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North Carolina Cardinal Facts

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The Wright brothers chose North Carolina to take their first flight, and Babe Ruth hit his first professional home run there in 1914. Mixing with the state's history is its natural beauty in the form of flora and fauna. The beautiful cardinal adds splashes of red color year-round, from the mountains to the beach.


Northern cardinals average 89 to 9 inches in length. Banding research shows they can live up to 15 years. Although they are most common in the Southeastern United States, they can be found from Canada to the Gulf. Males are bright red with black faces. Females are typically tan or light gray but sport the same red crests and black faces, and touches of red on their wings and tails. They are among the few species of North American birds whose males and females sing.

Courtship and Nesting

Cardinals are monogamous during the spring and summer mating seasons. Their courtship involves singing back and forth to each other. They have at least two broods per season, with an average of two to five eggs per clutch.They build they nests in dense foliage, often in forks of small branches between various trees or shrubs, or within the density of vine tangles. Although the male helps the female search for nesting material, she is the builder. On average a nest consists of four layers, takes three to nine days to build and is rarely used more than once.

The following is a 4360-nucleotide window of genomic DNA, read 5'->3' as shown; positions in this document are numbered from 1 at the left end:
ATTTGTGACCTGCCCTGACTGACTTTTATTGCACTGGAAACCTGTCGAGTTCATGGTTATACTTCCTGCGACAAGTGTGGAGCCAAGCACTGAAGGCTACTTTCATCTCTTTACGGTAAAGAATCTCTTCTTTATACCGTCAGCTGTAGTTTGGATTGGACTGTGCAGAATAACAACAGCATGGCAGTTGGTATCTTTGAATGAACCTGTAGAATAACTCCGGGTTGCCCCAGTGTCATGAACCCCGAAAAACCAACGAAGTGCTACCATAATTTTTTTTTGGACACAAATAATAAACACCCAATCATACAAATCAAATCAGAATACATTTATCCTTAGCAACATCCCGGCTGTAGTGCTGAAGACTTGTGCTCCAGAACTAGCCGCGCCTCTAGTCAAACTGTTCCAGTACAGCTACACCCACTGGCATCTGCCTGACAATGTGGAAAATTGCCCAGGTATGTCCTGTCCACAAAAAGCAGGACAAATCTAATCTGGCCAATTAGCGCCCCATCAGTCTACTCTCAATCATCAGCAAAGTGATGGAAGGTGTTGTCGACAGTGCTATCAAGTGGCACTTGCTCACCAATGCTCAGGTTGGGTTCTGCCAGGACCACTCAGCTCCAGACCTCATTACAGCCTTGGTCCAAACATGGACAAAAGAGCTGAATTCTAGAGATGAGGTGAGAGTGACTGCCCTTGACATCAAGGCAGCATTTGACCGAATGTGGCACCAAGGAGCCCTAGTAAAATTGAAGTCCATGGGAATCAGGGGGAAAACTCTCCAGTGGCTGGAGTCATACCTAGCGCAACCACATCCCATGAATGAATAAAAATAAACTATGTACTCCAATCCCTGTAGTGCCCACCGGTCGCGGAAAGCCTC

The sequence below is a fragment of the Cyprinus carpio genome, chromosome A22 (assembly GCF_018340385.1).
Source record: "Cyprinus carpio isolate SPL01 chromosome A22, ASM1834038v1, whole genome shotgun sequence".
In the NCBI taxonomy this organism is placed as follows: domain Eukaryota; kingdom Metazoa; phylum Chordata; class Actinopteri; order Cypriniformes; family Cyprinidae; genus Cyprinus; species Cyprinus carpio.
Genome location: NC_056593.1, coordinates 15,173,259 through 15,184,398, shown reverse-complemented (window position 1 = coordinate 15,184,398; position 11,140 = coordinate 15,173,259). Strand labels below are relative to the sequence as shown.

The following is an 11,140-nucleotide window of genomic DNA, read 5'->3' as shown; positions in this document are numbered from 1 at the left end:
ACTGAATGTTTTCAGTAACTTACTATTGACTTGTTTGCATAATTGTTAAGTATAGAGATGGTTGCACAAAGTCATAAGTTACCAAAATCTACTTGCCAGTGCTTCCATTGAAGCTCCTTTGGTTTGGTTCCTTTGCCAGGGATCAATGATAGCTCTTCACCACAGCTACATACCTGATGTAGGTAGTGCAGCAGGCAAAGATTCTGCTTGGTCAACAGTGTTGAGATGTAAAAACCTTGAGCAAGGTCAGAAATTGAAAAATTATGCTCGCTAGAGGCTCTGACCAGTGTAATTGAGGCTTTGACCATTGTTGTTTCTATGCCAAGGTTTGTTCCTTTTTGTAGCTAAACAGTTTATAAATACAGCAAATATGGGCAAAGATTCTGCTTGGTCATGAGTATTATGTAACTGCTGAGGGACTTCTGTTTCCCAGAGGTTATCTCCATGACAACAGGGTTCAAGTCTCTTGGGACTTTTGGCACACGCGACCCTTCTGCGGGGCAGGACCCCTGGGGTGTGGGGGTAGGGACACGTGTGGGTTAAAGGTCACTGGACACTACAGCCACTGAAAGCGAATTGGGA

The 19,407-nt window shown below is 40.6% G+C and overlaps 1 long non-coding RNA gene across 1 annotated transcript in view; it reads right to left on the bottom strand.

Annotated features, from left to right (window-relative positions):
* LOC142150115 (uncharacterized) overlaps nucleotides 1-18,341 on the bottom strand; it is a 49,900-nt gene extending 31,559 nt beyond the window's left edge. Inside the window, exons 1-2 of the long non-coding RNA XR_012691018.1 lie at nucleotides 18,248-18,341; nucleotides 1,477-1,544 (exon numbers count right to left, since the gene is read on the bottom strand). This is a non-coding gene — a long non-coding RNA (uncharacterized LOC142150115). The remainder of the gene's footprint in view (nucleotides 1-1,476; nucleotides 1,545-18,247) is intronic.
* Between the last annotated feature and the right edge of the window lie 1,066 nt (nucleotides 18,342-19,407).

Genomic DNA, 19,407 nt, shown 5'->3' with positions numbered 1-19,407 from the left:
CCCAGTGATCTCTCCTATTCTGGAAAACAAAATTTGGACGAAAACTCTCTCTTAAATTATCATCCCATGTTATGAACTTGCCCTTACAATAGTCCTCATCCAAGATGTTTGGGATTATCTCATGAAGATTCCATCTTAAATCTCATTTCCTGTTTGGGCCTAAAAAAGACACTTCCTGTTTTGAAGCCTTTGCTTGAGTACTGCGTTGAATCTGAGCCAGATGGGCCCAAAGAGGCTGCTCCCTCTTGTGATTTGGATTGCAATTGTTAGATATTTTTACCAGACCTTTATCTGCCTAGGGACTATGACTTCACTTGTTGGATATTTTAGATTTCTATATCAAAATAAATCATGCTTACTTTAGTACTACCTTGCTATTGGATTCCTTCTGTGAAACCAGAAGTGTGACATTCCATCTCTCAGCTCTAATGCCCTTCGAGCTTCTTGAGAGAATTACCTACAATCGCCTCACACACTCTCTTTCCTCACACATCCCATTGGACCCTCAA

Fast Facts

Cardinals were named after the bright red robes worn by Roman Catholic cardinals. Since they do not migrate, they cause many admirers reach for a camera at the sight of their vivid redness in the snow. During winter months they stay together in flocks; they begin to pair off in February as mating season approaches. Besides North Carolina, six other states have adopted the cardinal as their official state bird. Since they are protected under the Migratory Bird Act, it is illegal to have them as pets or to kill them.

Fun Facts

In 1943, the cardinal became North Carolina’s state bird after receiving 5,000 votes, the dove coming in second with approximately 3,400. However, a decade earlier North Carolina officially had a different state bird -- for a few days, at least. The North Carolina Federation of Women’s Clubs had passed a resolution that made the Carolina Chickadee the state bird. But since the Chickadee’s nickname is the Tomtit, legislators preferred not to have their home known as the “Tomtit State.”